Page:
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One on one with the producer of 'The Giver'

By Dave McCann

For the Deseret News

Published: Friday, Aug. 15 2014 7:20 a.m. MDT

Updated: Monday, Aug. 25 2014 4:09 p.m. MDT

Jeff Bridges and Brenton Thwaites star in "The Giver."

The Weinstein Company

Producer Micheal Flaherty has always had a keen interest in values-based films. Since he co-founded Walden Media from his apartment in 1999, the studio has produced films such as “The Lion, the Witch and the Wardrobe” and “Charlotte’s Web.”

Flaherty's most recent production, "The Giver," based on the novel by Lois Lowry, opened Aug. 15.

Walden Media chooses to produce films that are “entertaining but also demonstrate the rewards of knowledge and virtue,” Flaherty told the Deseret News in 2011.

The Deseret News caught up with Flaherty at a recent conference in California to discuss the making of "The Giver" and the impact he hopes the film will have.

Deseret News: Why does the world need to see “The Giver”?

Micheal Flaherty: They’ve been reading it for almost a quarter of a century, so it has been around for a while and people have been playing it in their heads for a long time. I think there is a lot of curiosity. I also think a lot of times when you get out of films, there is nothing to talk about. This is one of the few where it is very provocative.

DN: The film takes an approach that has to do with agency, making choices and dealing with the consequences, and Hollywood doesn’t always like to get involved in that. What got you involved?

Flaherty: Like all of our favorite films — “The Lion, the Witch and the Wardrobe,” “Charlotte’s Web” — people of faith right away are going to see all kinds of amazing things, but other folks are going to be equally captured by it.

This one wasn’t easy to get made. It got made because we are blessed to have a visionary investor, Philip Anschutz. It required somebody to step up and say, “I’ll do this.” On the other coast, we had another person who doesn’t make decisions by committee, Harvey Weinstein, who said, “My daughter read this book and I want to make this movie.” It is the fact of Phil’s leadership, optioning the book 14 years ago and sticking with it for over a decade, and Harvey stepping up and saying, “I know what it takes to make this film.”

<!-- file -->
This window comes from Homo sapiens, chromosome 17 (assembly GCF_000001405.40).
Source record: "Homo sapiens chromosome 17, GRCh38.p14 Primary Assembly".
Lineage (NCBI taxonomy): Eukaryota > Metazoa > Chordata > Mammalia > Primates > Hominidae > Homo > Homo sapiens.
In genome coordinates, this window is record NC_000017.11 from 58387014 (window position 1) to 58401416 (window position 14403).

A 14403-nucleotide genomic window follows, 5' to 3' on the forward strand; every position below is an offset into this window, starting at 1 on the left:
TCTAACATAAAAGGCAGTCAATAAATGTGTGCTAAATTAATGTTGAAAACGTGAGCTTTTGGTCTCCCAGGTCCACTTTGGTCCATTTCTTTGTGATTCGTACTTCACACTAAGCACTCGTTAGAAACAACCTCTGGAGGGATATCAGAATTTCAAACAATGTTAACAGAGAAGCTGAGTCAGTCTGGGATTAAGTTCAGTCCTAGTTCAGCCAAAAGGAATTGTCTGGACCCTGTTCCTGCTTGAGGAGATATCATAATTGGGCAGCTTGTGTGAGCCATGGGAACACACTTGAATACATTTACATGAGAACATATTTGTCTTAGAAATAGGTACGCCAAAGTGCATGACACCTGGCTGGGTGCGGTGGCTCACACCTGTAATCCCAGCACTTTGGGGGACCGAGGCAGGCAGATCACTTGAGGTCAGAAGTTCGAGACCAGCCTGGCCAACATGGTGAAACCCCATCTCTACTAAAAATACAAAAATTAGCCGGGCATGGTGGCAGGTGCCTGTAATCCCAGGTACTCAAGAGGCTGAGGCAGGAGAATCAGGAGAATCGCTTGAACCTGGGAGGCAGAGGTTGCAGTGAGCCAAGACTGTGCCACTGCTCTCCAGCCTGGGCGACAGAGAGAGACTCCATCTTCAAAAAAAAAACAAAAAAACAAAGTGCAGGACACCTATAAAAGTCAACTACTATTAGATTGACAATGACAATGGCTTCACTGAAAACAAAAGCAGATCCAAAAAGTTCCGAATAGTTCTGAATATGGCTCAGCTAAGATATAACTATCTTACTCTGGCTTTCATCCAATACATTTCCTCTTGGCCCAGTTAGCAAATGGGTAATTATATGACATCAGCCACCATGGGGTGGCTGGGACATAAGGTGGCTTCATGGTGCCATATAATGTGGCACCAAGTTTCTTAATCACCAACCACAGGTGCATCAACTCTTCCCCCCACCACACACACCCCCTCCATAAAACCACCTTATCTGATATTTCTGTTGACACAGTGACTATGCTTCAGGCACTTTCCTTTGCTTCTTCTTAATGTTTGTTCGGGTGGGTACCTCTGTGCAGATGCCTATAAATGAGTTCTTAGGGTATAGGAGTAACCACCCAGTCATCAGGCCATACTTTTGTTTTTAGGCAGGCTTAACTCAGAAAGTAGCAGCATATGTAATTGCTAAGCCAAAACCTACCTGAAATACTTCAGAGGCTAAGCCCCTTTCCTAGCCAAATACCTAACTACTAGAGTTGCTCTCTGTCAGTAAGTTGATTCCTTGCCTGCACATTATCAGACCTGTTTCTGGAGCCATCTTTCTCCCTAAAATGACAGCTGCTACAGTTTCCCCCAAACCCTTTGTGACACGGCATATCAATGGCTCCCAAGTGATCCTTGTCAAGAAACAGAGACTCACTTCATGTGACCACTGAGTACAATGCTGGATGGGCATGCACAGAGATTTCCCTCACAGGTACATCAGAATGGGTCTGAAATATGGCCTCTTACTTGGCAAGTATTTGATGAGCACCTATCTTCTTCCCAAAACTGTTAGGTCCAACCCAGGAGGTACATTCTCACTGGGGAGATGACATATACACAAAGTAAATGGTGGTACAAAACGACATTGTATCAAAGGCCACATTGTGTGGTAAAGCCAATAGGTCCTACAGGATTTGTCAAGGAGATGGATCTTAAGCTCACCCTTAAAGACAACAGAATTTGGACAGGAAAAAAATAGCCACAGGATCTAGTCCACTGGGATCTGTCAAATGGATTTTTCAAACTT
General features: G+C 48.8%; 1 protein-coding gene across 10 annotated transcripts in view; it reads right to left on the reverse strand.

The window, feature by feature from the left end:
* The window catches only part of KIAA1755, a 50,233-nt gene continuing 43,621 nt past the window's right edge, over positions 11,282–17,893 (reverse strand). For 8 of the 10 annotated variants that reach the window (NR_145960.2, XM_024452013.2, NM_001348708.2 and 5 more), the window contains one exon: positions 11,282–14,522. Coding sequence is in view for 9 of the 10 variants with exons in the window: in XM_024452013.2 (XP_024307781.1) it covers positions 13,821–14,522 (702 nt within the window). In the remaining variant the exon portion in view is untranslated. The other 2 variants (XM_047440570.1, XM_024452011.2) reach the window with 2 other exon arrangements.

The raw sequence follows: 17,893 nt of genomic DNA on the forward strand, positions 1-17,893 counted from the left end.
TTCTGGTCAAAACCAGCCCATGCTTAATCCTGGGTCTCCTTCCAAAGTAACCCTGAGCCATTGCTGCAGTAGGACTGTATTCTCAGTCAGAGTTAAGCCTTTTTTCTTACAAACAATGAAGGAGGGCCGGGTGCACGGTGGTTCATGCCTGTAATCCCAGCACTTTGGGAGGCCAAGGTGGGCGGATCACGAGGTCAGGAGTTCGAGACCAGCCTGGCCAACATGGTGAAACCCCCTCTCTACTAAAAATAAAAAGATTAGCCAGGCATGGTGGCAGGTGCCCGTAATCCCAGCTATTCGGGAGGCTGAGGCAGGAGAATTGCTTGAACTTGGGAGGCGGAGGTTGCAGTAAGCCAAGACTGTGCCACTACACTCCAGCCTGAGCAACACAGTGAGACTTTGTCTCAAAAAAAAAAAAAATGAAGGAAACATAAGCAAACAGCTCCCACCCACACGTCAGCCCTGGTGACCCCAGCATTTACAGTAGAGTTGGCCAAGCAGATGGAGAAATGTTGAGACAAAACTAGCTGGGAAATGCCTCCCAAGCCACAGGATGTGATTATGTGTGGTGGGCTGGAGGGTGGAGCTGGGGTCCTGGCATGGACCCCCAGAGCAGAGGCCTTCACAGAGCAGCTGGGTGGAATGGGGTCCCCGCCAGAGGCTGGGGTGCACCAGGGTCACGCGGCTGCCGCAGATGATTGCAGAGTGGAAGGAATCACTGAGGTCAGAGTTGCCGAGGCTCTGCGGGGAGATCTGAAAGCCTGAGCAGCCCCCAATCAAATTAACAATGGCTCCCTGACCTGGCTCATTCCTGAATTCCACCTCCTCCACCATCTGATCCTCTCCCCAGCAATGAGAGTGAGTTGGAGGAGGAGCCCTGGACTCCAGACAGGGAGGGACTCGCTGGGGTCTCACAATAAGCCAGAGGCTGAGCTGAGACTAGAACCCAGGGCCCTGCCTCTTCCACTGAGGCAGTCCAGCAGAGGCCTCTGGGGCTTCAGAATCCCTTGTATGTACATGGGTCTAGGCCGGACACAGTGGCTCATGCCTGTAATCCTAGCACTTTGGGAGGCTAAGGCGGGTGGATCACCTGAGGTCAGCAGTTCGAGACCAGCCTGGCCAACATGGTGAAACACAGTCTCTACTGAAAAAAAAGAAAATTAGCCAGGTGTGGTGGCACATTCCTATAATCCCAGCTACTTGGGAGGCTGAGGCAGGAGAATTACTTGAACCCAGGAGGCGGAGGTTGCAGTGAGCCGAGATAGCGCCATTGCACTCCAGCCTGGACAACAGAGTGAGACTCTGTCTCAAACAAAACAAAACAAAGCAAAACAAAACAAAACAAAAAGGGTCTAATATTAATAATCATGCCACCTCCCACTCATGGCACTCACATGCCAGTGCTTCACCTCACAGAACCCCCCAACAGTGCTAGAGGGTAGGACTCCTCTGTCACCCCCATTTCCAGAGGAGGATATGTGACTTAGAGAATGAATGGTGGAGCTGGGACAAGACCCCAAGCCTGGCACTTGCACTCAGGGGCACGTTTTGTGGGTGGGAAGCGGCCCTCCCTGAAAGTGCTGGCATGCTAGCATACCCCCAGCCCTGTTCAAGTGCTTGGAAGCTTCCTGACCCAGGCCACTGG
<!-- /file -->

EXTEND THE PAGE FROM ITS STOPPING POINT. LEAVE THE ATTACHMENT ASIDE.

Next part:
DN: "The Giver" is also a reflection of your approach to the industry and a story that families can not only go see but also then talk about on the drive home.

Flaherty: In Hollywood, I think a lot of people impute this Pollyannaish aura to the American family. They don’t realize that in most families we want to hold on to our kids’ innocence as long as possible — we want to prolong their childhood — but at the same time, we know that we can’t protect them from the big bad world of ideas. Part of the fun of being a parent is having those conversations come up and getting an idea of how your kid ticks, the way God made them, and helping lead them through those conversations.

DN: From your perspective, why doesn’t Hollywood get that?

Flaherty: I think it is because everybody is so busy. When you look at how successful certain films are, you think it is such common sense: “Why don’t we make more movies like this?” But I think people are constantly going. In “The Screwtape Letters,” Wormwood’s instruction is “Always keep them distracted.” If there is a tidal wave, have them reaching for the fire hose. I think people are so busy and they don’t take time to really sit down and listen. I would not have known about “The Giver” if we weren’t constantly talking to teachers and librarians. That is how I found out about the book.

DN: You have a history in education, and there is a pattern in your films of entertaining and secretly educating at the same time. How have you pulled that off?

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